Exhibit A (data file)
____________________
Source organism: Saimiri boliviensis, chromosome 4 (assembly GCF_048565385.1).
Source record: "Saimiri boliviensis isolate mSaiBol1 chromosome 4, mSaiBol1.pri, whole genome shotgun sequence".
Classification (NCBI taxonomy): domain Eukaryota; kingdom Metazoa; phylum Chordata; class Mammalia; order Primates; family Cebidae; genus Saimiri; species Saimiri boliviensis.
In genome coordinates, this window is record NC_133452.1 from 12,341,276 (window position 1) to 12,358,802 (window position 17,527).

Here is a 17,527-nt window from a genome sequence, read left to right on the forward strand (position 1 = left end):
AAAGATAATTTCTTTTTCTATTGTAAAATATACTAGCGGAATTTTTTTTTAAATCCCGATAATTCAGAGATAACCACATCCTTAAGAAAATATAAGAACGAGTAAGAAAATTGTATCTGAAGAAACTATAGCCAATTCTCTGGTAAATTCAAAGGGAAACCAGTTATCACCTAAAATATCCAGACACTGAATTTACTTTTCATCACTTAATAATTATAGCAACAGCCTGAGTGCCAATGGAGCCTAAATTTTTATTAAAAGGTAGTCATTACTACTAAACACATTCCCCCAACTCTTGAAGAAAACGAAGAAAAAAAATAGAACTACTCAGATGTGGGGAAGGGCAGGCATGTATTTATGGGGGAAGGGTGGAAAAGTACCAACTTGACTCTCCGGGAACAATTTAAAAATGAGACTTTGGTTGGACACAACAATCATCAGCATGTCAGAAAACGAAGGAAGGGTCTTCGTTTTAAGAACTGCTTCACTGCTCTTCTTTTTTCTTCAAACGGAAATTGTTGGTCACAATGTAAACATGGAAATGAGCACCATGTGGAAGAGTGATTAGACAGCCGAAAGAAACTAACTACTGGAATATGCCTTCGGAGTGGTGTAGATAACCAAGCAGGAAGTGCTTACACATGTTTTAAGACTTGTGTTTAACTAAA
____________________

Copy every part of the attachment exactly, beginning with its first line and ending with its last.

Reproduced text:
Source organism: Saimiri boliviensis, chromosome 4 (assembly GCF_048565385.1).
Source record: "Saimiri boliviensis isolate mSaiBol1 chromosome 4, mSaiBol1.pri, whole genome shotgun sequence".
Classification (NCBI taxonomy): domain Eukaryota; kingdom Metazoa; phylum Chordata; class Mammalia; order Primates; family Cebidae; genus Saimiri; species Saimiri boliviensis.
In genome coordinates, this window is record NC_133452.1 from 12,341,276 (window position 1) to 12,358,802 (window position 17,527).

Here is a 17,527-nt window from a genome sequence, read left to right on the forward strand (position 1 = left end):
AAAGATAATTTCTTTTTCTATTGTAAAATATACTAGCGGAATTTTTTTTTAAATCCCGATAATTCAGAGATAACCACATCCTTAAGAAAATATAAGAACGAGTAAGAAAATTGTATCTGAAGAAACTATAGCCAATTCTCTGGTAAATTCAAAGGGAAACCAGTTATCACCTAAAATATCCAGACACTGAATTTACTTTTCATCACTTAATAATTATAGCAACAGCCTGAGTGCCAATGGAGCCTAAATTTTTATTAAAAGGTAGTCATTACTACTAAACACATTCCCCCAACTCTTGAAGAAAACGAAGAAAAAAAATAGAACTACTCAGATGTGGGGAAGGGCAGGCATGTATTTATGGGGGAAGGGTGGAAAAGTACCAACTTGACTCTCCGGGAACAATTTAAAAATGAGACTTTGGTTGGACACAACAATCATCAGCATGTCAGAAAACGAAGGAAGGGTCTTCGTTTTAAGAACTGCTTCACTGCTCTTCTTTTTTCTTCAAACGGAAATTGTTGGTCACAATGTAAACATGGAAATGAGCACCATGTGGAAGAGTGATTAGACAGCCGAAAGAAACTAACTACTGGAATATGCCTTCGGAGTGGTGTAGATAACCAAGCAGGAAGTGCTTACACATGTTTTAAGACTTGTGTTTAACTAAA